Despite the emergency crisis brought about by the pandemic, there were a number of key achievements to note in 2020 and 2021. We saw a significant number of new and improved services delivered in a short time frame under the Government's July 2020 stimulus funding package in that year. Two phases of the BusConnects Dublin network have been successfully delivered and there are plans to deliver three more phases this year. We have recently concluded consultation on our Connecting Ireland plan for improving connectivity for people living outside our major cities and towns. With Connecting Ireland, we are proposing an overall increase of approximately 25% in rural bus services as part of a five-year plan starting this year. Since the beginning of 2020, we have invested substantially in town bus networks in Drogheda and Navan and this year, we will progress the delivery of services in Carlow and Portlaoise.
Proposals on redesigning the bus network in Cork city have gone out for public consultation as part of the Cork metropolitan area transport strategy, CMATS, and we are looking to do something similar for Galway and Limerick. We also saw the first deliveries of the electric hybrid double-deck bus fleet in 2020, which marks the start of a process that will see carbon emissions dramatically reduce on our subsidised bus services and help us to achieve a reduction in transport emissions, as set out in the climate action plan. The authority has purchased three hydrogen-fuelled zero-emission vehicles, which are now in operation by Bus Éireann. We have also ordered 34 single-deck battery electric buses for delivery commencing later this year, as well as completing the tendering process for up to 800 double-deck electric buses, all of which allows us to meet our target of having zero-emission vehicles operating on all State-subsidised urban bus services by 2035.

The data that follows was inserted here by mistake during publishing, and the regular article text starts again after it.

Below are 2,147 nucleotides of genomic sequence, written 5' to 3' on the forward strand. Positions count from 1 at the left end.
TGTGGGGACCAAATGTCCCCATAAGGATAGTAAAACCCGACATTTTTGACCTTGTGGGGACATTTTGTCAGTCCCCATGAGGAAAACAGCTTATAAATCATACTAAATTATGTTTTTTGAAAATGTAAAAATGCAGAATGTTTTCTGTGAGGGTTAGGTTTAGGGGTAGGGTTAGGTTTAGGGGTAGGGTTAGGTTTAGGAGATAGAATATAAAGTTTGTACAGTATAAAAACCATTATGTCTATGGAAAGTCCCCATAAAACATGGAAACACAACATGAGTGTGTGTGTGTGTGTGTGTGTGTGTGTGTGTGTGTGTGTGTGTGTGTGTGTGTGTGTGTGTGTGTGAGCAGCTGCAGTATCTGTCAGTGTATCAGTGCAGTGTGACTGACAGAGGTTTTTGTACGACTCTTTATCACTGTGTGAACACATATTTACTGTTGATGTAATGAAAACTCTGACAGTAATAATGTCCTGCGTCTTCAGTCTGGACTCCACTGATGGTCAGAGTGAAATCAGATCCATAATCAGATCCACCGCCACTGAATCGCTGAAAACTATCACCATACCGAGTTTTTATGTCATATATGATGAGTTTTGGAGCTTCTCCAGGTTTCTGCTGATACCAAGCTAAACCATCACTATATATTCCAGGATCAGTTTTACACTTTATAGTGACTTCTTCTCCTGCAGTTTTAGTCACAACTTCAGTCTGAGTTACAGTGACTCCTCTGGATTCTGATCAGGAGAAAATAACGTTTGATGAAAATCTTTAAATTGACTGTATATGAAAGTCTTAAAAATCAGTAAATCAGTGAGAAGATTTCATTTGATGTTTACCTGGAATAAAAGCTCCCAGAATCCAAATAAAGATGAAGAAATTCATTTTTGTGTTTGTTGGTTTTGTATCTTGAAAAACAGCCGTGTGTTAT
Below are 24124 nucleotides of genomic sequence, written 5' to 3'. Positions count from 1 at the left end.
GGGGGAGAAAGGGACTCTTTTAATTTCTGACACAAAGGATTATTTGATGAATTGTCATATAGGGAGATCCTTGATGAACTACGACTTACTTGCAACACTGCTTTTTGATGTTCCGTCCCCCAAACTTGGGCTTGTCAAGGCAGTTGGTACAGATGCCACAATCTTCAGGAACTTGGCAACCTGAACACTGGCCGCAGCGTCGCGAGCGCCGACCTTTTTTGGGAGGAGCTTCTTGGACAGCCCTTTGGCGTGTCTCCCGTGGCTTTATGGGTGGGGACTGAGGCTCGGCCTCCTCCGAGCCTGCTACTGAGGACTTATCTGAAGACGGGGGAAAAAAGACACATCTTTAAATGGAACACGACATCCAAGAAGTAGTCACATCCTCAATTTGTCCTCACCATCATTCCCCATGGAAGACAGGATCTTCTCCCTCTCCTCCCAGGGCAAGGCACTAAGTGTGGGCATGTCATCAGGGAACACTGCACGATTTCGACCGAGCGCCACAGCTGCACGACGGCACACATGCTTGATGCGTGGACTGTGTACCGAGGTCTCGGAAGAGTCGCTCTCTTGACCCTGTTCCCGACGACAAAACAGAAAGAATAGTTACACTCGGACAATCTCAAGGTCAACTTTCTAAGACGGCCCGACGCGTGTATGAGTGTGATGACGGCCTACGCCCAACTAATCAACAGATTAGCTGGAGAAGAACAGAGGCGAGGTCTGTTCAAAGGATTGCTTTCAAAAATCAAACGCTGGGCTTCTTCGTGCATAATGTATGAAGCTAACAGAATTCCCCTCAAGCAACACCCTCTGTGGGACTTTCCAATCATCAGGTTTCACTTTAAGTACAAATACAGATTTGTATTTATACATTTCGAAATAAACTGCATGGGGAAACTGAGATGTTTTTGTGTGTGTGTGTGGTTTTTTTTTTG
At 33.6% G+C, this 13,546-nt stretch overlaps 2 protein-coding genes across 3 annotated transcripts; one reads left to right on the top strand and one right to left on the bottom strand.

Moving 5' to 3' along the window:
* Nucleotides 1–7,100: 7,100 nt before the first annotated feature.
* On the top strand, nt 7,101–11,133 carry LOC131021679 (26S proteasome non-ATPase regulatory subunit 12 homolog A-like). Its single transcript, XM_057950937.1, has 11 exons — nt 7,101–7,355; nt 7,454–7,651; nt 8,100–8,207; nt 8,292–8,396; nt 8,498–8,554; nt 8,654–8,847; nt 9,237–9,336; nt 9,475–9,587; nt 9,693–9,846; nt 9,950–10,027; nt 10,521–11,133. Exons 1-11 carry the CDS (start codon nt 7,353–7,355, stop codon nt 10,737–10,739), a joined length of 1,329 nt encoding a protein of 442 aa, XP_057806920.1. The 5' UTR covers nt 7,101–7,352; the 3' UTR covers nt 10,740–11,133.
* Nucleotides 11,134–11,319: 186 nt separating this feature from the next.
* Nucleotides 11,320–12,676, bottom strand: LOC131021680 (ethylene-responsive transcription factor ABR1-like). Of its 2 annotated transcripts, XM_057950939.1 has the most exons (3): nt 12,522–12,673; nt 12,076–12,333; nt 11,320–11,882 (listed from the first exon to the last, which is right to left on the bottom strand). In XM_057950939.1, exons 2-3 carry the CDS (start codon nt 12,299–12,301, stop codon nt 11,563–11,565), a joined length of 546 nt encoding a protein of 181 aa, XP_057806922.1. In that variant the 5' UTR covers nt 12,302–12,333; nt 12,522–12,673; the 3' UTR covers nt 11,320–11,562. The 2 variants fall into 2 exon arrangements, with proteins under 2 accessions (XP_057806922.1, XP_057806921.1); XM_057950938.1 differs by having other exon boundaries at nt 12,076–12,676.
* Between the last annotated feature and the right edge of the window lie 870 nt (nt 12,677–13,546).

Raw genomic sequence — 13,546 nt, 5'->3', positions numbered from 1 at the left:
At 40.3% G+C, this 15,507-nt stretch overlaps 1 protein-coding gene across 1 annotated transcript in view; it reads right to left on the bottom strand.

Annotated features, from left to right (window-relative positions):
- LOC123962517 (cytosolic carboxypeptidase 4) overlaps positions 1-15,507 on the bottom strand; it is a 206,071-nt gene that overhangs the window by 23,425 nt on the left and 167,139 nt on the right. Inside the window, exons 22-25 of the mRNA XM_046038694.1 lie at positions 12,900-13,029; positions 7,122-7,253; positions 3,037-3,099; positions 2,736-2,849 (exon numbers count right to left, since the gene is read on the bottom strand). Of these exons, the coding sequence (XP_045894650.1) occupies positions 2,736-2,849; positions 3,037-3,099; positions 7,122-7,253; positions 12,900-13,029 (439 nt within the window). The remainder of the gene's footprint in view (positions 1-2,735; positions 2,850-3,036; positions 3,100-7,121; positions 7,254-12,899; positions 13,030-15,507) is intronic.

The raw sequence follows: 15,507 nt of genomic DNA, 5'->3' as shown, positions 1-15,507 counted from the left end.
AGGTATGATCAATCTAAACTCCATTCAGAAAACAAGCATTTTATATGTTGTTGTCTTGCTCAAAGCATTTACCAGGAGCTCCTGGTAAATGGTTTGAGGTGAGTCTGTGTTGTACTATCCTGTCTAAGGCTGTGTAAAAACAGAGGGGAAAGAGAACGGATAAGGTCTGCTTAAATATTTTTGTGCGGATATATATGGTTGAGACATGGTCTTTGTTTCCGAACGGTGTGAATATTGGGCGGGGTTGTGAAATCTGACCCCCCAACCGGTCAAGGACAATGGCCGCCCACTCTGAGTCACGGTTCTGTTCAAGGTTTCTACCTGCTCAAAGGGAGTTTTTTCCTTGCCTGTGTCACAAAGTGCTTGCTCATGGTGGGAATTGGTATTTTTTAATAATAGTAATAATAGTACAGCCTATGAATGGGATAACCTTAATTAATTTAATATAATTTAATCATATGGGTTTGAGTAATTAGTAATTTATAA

In respect of the small public service vehicle, SPSV, sector, the number of vehicles that are now wheelchair accessible grew to 17% of the total fleet by the end of 2021. A number of supports for the SPSV sector were introduced to mitigate the impacts of the Covid-19 crisis. In addition, with the support of the Department of Transport, the NTA opened a new grant scheme for SPSV licence holders who wish to switch their vehicles to electric or electric hybrid vehicles.
Since its establishment, the authority has been significantly under-resourced. Our staffing complement, in particular, was below what we require to effectively undertake our statutory and non-statutory functions. A great deal of work was undertaken during the past three years on the development of a strategic resourcing plan to identify the needs in that regard through consultations with our parent Department and the Department of Public Expenditure and Reform. I am pleased this culminated in approval for the filling of a significant number of key posts in 2020 and 2021, which has assisted greatly in building our capacity to deliver on our mandate. As for our funding and expenditure, the authority has been strongly focused from the outset on ensuring we have robust financial and audit controls, bearing in mind the scale and range of the authority's financial activities.
I welcome any questions members of the committee may have.